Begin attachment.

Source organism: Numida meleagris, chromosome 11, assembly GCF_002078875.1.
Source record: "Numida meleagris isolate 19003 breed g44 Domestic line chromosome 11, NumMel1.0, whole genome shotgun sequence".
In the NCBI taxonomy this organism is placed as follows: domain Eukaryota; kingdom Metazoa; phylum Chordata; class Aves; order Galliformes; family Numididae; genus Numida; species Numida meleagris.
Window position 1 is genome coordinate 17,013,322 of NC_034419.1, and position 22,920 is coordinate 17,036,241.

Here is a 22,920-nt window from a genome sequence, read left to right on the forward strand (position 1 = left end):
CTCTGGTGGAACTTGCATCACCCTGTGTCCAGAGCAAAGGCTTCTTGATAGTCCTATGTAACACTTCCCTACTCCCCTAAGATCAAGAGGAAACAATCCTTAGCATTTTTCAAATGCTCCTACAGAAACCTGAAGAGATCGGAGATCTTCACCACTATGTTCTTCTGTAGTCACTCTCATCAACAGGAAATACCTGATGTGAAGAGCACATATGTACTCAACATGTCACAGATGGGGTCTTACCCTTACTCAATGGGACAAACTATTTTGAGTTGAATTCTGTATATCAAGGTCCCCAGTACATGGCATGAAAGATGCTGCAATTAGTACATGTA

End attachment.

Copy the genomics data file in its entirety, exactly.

Source organism: Numida meleagris, chromosome 11, assembly GCF_002078875.1.
Source record: "Numida meleagris isolate 19003 breed g44 Domestic line chromosome 11, NumMel1.0, whole genome shotgun sequence".
In the NCBI taxonomy this organism is placed as follows: domain Eukaryota; kingdom Metazoa; phylum Chordata; class Aves; order Galliformes; family Numididae; genus Numida; species Numida meleagris.
Window position 1 is genome coordinate 17,013,322 of NC_034419.1, and position 22,920 is coordinate 17,036,241.

Here is a 22,920-nt window from a genome sequence, read left to right on the forward strand (position 1 = left end):
CTCTGGTGGAACTTGCATCACCCTGTGTCCAGAGCAAAGGCTTCTTGATAGTCCTATGTAACACTTCCCTACTCCCCTAAGATCAAGAGGAAACAATCCTTAGCATTTTTCAAATGCTCCTACAGAAACCTGAAGAGATCGGAGATCTTCACCACTATGTTCTTCTGTAGTCACTCTCATCAACAGGAAATACCTGATGTGAAGAGCACATATGTACTCAACATGTCACAGATGGGGTCTTACCCTTACTCAATGGGACAAACTATTTTGAGTTGAATTCTGTATATCAAGGTCCCCAGTACATGGCATGAAAGATGCTGCAATTAGTACATGTA